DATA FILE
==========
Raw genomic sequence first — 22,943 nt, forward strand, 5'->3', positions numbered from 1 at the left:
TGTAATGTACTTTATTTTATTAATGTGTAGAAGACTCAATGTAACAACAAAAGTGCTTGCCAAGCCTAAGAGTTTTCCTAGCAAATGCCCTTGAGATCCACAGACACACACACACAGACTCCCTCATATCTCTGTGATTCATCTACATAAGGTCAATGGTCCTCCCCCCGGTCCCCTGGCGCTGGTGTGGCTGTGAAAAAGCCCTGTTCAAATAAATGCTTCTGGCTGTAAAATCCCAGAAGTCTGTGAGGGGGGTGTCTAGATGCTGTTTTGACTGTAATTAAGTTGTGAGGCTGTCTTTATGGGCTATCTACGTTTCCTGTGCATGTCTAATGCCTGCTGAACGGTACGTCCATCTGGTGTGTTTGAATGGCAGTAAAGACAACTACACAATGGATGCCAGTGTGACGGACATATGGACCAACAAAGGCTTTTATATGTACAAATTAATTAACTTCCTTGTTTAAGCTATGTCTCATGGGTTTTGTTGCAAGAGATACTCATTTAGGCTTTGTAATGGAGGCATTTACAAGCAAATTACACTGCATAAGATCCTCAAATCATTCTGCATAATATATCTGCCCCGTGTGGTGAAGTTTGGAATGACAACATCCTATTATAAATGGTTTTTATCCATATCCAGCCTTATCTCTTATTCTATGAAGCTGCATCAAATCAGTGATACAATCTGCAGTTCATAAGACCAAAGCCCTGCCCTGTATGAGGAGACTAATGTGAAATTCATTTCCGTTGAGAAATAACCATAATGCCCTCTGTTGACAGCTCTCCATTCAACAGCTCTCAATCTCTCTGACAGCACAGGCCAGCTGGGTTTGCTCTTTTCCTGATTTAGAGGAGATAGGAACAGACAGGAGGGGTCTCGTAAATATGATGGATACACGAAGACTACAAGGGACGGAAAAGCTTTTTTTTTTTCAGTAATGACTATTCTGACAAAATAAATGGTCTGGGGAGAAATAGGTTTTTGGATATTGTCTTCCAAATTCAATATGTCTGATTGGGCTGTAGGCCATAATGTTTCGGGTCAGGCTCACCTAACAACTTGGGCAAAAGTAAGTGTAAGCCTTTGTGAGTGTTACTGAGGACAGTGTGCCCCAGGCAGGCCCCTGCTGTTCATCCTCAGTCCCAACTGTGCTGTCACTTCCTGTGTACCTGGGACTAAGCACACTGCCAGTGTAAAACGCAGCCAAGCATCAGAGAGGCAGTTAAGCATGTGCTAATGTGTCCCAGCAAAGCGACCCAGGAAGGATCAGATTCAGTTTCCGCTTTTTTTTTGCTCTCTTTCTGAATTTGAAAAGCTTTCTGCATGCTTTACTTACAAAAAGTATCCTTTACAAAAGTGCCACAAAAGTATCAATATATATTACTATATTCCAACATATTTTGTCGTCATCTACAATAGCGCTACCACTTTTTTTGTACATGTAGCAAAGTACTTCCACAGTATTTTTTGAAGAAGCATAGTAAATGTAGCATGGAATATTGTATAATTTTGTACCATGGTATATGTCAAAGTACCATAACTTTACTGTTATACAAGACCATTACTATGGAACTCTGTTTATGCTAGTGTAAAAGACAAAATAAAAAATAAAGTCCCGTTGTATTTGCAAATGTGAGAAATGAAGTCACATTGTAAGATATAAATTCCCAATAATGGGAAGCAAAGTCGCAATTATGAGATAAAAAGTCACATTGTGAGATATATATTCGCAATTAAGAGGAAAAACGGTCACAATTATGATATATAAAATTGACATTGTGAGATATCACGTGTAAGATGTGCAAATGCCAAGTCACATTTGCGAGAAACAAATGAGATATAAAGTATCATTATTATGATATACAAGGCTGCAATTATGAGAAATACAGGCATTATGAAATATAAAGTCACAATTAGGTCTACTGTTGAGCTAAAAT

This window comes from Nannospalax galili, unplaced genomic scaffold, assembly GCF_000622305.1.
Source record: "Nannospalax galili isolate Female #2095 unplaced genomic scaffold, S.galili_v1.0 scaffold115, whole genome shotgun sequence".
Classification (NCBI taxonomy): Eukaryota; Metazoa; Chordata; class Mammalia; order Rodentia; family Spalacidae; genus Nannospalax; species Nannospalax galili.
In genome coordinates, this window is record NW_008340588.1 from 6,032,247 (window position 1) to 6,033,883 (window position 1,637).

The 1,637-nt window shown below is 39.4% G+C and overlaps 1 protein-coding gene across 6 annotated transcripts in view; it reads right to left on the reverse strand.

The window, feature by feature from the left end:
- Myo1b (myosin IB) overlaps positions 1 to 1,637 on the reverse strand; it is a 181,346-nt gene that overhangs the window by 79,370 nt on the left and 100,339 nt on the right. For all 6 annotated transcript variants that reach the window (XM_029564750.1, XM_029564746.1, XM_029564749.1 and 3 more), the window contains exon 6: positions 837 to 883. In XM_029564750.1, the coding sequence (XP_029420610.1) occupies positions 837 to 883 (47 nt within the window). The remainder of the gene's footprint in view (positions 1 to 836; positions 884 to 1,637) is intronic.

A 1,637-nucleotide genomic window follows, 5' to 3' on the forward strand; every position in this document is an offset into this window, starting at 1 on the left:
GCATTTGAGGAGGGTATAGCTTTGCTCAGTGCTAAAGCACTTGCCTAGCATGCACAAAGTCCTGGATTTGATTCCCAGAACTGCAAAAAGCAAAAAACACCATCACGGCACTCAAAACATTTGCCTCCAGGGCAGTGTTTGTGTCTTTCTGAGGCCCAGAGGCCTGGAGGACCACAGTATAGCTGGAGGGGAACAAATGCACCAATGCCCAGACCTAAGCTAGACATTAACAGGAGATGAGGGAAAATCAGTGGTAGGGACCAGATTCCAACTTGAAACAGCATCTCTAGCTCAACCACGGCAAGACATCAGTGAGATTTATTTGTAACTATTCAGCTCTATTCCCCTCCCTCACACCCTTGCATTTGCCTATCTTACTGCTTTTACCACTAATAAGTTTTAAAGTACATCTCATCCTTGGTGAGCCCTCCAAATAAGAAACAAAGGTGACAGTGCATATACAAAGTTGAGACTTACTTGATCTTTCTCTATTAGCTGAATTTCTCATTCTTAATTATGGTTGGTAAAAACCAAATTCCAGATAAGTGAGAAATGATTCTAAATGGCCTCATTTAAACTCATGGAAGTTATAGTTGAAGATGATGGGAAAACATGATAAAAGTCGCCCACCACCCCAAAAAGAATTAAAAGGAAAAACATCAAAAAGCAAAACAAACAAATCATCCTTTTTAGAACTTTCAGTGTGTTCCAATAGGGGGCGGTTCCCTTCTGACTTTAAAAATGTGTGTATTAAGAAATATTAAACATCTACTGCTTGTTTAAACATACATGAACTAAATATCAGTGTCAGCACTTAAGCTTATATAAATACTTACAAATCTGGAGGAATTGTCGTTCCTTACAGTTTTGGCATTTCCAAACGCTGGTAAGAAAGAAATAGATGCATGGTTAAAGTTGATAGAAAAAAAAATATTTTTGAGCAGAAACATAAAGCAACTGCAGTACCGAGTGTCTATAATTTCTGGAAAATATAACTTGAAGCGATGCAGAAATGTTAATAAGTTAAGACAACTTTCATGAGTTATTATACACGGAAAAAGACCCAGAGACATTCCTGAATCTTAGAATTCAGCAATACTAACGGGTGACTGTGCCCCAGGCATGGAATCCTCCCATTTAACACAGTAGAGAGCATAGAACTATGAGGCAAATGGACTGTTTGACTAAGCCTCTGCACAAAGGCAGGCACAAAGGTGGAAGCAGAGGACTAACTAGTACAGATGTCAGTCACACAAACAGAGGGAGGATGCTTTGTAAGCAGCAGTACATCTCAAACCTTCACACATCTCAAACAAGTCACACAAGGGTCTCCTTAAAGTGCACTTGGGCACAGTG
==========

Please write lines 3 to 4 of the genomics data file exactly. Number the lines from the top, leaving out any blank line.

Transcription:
This window comes from Nannospalax galili, unplaced genomic scaffold, assembly GCF_000622305.1.
Source record: "Nannospalax galili isolate Female #2095 unplaced genomic scaffold, S.galili_v1.0 scaffold115, whole genome shotgun sequence".